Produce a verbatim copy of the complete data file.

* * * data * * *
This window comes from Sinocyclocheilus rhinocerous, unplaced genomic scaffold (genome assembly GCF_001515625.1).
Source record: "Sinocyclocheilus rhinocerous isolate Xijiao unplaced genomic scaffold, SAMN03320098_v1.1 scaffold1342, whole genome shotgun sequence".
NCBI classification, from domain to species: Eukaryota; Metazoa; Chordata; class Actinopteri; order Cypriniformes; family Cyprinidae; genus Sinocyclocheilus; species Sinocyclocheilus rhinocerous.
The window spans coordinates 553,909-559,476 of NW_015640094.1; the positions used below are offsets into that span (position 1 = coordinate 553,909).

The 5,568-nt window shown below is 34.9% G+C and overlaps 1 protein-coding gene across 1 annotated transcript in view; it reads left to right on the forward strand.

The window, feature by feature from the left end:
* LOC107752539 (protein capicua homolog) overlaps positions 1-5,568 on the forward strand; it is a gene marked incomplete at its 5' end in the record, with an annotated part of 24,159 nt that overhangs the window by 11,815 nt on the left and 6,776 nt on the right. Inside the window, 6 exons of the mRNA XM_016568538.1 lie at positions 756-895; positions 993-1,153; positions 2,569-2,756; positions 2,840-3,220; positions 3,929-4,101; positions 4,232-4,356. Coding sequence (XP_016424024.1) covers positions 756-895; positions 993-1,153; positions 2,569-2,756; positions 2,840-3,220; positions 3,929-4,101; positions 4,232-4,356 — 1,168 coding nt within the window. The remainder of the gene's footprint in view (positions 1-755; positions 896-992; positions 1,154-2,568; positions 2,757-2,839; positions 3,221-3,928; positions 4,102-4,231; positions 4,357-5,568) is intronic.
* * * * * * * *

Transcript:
This window comes from Sinocyclocheilus rhinocerous, unplaced genomic scaffold (genome assembly GCF_001515625.1).
Source record: "Sinocyclocheilus rhinocerous isolate Xijiao unplaced genomic scaffold, SAMN03320098_v1.1 scaffold1342, whole genome shotgun sequence".
NCBI classification, from domain to species: Eukaryota; Metazoa; Chordata; class Actinopteri; order Cypriniformes; family Cyprinidae; genus Sinocyclocheilus; species Sinocyclocheilus rhinocerous.
The window spans coordinates 553,909-559,476 of NW_015640094.1; the positions used below are offsets into that span (position 1 = coordinate 553,909).

The 5,568-nt window shown below is 34.9% G+C and overlaps 1 protein-coding gene across 1 annotated transcript in view; it reads left to right on the forward strand.

The window, feature by feature from the left end:
* LOC107752539 (protein capicua homolog) overlaps positions 1-5,568 on the forward strand; it is a gene marked incomplete at its 5' end in the record, with an annotated part of 24,159 nt that overhangs the window by 11,815 nt on the left and 6,776 nt on the right. Inside the window, 6 exons of the mRNA XM_016568538.1 lie at positions 756-895; positions 993-1,153; positions 2,569-2,756; positions 2,840-3,220; positions 3,929-4,101; positions 4,232-4,356. Coding sequence (XP_016424024.1) covers positions 756-895; positions 993-1,153; positions 2,569-2,756; positions 2,840-3,220; positions 3,929-4,101; positions 4,232-4,356 — 1,168 coding nt within the window. The remainder of the gene's footprint in view (positions 1-755; positions 896-992; positions 1,154-2,568; positions 2,757-2,839; positions 3,221-3,928; positions 4,102-4,231; positions 4,357-5,568) is intronic.